Last night I played at Cafe Felix on Main St. in Ann Arbor with Deep Blue. I have been playing this gig two fridays a month for about a year now. It is a pretty laid back gig. We play swing, bossa, and some flamenco stuff. It is a tough gig for a drummer because there is no bass player, just sax and classical guitar. I usually end up doing a light steady four on the floor, and keep the melody stuff in my hands. When I try to change up the bass pattern, there is too much of a void in the bottom end. The bright side is that they give me plenty of solo oportunities, which frees up the bass drum, and gives me an opportunity to let loose.
It is difficult as a musician to create opportunities for yourself where it is O.K. to completly go off on your own musical journey, (in this case, a drum solo). I have found that it always involves these very important ingredients: Practice, patience, focus, humility, and plasticity. There is also a lot to be said for the people you play with. If the people you play with do not give you enough respect, and space to develop your ideas, then the tention that fills the air becomes a breeding ground for mistakes and miscues, not just for you, but for the music in general. Scott and Paul from Deep Blue are awesome in this respect, and I appreciate it greatly. When musicians respect each other, then the music itself becomes the focus, and when the music is in focus, creative inspiration is the result, and that is what keeps me coming back for more. It doesn't matter if I sit behind my drums at a cafe', in my garadge, or in an arena full of screaming fans, if I am inspired to create beautiful musical ideas, then I can ask for nothing more.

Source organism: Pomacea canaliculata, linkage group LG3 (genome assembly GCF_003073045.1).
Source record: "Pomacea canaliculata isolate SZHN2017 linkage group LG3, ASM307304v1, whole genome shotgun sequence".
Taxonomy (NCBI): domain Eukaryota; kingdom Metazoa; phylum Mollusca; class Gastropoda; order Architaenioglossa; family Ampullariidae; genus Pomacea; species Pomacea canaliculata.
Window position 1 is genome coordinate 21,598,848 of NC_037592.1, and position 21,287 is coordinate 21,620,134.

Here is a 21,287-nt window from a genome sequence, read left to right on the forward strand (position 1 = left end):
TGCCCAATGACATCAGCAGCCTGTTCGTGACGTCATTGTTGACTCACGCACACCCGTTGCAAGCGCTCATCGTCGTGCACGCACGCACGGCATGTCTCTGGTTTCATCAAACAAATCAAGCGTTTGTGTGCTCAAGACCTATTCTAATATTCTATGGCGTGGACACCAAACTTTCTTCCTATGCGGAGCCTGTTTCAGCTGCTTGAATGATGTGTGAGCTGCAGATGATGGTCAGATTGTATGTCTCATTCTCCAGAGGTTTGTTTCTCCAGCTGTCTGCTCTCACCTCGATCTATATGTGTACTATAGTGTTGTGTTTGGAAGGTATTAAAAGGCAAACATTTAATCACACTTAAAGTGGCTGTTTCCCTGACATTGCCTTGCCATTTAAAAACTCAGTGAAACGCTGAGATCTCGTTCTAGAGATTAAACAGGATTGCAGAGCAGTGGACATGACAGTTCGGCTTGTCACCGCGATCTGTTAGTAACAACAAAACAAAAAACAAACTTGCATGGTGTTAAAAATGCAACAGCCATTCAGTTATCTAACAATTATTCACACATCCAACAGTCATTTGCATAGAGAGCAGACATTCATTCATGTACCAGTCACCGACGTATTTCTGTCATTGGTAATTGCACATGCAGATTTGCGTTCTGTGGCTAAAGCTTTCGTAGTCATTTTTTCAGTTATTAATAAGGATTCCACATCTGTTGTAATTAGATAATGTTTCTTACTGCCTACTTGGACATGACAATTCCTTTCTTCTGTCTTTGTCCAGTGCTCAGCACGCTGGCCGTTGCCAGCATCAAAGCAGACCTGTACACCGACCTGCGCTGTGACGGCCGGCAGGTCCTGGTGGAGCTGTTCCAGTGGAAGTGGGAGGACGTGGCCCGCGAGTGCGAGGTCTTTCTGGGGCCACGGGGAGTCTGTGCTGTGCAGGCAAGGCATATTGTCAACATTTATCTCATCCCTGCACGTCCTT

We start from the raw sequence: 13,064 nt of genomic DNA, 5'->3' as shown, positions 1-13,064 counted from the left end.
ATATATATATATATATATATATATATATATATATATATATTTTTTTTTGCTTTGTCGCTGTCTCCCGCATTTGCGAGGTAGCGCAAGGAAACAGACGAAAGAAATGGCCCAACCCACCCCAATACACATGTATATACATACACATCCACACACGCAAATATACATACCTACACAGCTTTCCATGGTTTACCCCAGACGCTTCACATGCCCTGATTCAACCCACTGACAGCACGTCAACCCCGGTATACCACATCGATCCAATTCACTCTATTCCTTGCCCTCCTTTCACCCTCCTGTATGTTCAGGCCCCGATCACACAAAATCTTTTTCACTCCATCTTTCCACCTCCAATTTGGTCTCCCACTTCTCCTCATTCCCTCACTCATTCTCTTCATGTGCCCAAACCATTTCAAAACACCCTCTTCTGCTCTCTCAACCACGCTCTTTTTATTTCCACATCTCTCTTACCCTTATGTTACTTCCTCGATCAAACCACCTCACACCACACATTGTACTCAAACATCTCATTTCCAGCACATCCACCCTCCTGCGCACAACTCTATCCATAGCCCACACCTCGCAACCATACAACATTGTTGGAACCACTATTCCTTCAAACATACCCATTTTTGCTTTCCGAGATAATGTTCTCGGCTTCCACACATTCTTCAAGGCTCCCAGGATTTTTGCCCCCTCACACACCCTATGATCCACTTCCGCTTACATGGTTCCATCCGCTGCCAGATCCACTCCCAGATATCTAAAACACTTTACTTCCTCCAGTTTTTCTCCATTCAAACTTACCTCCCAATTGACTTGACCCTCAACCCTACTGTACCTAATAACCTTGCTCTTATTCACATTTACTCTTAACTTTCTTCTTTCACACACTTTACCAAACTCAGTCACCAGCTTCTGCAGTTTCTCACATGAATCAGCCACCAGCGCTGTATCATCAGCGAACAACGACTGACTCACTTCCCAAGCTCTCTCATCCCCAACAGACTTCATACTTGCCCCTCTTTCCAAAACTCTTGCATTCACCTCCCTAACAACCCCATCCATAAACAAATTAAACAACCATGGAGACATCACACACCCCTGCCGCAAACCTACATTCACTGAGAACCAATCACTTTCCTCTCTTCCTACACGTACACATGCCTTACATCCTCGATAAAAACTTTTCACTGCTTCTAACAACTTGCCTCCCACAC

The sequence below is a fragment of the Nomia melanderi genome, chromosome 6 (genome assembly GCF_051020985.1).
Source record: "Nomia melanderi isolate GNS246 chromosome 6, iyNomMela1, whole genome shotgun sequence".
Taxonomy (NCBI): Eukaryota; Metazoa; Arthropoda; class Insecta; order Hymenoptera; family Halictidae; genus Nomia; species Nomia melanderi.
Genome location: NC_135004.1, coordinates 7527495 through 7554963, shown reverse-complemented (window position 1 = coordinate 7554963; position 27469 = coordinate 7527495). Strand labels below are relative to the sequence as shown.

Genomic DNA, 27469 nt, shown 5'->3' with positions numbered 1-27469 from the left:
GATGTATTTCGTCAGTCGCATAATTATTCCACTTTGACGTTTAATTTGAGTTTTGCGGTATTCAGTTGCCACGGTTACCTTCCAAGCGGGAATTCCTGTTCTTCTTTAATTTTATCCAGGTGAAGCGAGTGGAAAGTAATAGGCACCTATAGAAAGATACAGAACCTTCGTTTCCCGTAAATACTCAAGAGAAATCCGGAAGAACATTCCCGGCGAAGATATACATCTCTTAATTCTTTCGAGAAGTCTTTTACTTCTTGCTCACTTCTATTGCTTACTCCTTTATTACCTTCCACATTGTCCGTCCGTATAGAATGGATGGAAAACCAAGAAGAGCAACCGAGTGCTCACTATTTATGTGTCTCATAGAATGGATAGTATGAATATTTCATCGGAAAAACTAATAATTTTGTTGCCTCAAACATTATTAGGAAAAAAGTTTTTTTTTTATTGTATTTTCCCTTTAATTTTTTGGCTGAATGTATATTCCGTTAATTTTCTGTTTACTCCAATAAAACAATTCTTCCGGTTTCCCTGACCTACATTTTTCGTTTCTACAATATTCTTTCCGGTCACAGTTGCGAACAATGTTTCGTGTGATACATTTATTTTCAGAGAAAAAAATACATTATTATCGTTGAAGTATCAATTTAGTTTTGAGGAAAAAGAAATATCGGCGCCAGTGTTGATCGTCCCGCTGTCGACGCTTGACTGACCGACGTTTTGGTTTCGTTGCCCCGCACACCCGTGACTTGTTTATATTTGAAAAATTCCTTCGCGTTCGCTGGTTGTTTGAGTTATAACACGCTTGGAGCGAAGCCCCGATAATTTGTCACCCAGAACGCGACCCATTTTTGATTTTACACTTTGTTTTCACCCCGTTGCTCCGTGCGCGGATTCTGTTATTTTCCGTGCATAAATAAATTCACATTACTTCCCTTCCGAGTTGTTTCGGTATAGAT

Thanks for reading,
p.s. Next gig at Cafe Felix is Jan. 21st from 9-Mid.